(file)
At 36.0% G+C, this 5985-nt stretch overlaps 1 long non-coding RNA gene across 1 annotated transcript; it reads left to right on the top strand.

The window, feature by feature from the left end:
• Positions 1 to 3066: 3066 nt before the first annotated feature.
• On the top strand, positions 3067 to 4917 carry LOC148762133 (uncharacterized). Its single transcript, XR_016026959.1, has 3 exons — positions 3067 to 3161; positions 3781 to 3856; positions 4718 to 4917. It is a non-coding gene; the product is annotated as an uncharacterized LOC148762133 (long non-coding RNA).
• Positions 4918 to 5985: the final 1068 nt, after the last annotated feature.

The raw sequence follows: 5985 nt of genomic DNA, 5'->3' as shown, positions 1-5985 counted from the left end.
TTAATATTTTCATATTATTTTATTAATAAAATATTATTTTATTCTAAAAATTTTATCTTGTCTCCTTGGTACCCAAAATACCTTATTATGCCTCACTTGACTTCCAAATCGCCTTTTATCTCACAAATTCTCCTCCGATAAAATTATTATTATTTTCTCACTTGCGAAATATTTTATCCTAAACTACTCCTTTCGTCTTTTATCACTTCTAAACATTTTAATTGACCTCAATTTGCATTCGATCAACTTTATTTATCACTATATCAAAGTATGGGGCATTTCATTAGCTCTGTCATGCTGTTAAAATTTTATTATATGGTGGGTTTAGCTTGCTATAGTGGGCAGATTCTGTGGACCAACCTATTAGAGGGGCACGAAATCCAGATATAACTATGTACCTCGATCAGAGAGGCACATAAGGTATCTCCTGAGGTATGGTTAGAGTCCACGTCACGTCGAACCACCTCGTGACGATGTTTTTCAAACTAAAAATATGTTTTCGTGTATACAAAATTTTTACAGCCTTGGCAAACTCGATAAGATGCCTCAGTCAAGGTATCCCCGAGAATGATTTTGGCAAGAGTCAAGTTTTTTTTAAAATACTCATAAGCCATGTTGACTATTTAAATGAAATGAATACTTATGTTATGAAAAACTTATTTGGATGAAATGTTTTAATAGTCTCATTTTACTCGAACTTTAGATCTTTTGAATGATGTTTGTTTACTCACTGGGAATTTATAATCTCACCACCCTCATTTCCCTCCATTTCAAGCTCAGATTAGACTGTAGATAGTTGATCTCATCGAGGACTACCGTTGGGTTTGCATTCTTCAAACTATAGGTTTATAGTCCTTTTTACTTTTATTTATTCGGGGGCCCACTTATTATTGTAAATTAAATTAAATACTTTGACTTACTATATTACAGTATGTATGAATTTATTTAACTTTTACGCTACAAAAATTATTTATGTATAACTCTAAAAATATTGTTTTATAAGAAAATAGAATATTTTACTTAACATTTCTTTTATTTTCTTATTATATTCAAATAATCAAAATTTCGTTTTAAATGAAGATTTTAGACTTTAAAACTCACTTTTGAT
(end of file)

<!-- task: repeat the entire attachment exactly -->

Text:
At 36.0% G+C, this 5985-nt stretch overlaps 1 long non-coding RNA gene across 1 annotated transcript; it reads left to right on the top strand.

The window, feature by feature from the left end:
• Positions 1 to 3066: 3066 nt before the first annotated feature.
• On the top strand, positions 3067 to 4917 carry LOC148762133 (uncharacterized). Its single transcript, XR_016026959.1, has 3 exons — positions 3067 to 3161; positions 3781 to 3856; positions 4718 to 4917. It is a non-coding gene; the product is annotated as an uncharacterized LOC148762133 (long non-coding RNA).
• Positions 4918 to 5985: the final 1068 nt, after the last annotated feature.

The raw sequence follows: 5985 nt of genomic DNA, 5'->3' as shown, positions 1-5985 counted from the left end.
TTAATATTTTCATATTATTTTATTAATAAAATATTATTTTATTCTAAAAATTTTATCTTGTCTCCTTGGTACCCAAAATACCTTATTATGCCTCACTTGACTTCCAAATCGCCTTTTATCTCACAAATTCTCCTCCGATAAAATTATTATTATTTTCTCACTTGCGAAATATTTTATCCTAAACTACTCCTTTCGTCTTTTATCACTTCTAAACATTTTAATTGACCTCAATTTGCATTCGATCAACTTTATTTATCACTATATCAAAGTATGGGGCATTTCATTAGCTCTGTCATGCTGTTAAAATTTTATTATATGGTGGGTTTAGCTTGCTATAGTGGGCAGATTCTGTGGACCAACCTATTAGAGGGGCACGAAATCCAGATATAACTATGTACCTCGATCAGAGAGGCACATAAGGTATCTCCTGAGGTATGGTTAGAGTCCACGTCACGTCGAACCACCTCGTGACGATGTTTTTCAAACTAAAAATATGTTTTCGTGTATACAAAATTTTTACAGCCTTGGCAAACTCGATAAGATGCCTCAGTCAAGGTATCCCCGAGAATGATTTTGGCAAGAGTCAAGTTTTTTTTAAAATACTCATAAGCCATGTTGACTATTTAAATGAAATGAATACTTATGTTATGAAAAACTTATTTGGATGAAATGTTTTAATAGTCTCATTTTACTCGAACTTTAGATCTTTTGAATGATGTTTGTTTACTCACTGGGAATTTATAATCTCACCACCCTCATTTCCCTCCATTTCAAGCTCAGATTAGACTGTAGATAGTTGATCTCATCGAGGACTACCGTTGGGTTTGCATTCTTCAAACTATAGGTTTATAGTCCTTTTTACTTTTATTTATTCGGGGGCCCACTTATTATTGTAAATTAAATTAAATACTTTGACTTACTATATTACAGTATGTATGAATTTATTTAACTTTTACGCTACAAAAATTATTTATGTATAACTCTAAAAATATTGTTTTATAAGAAAATAGAATATTTTACTTAACATTTCTTTTATTTTCTTATTATATTCAAATAATCAAAATTTCGTTTTAAATGAAGATTTTAGACTTTAAAACTCACTTTTGAT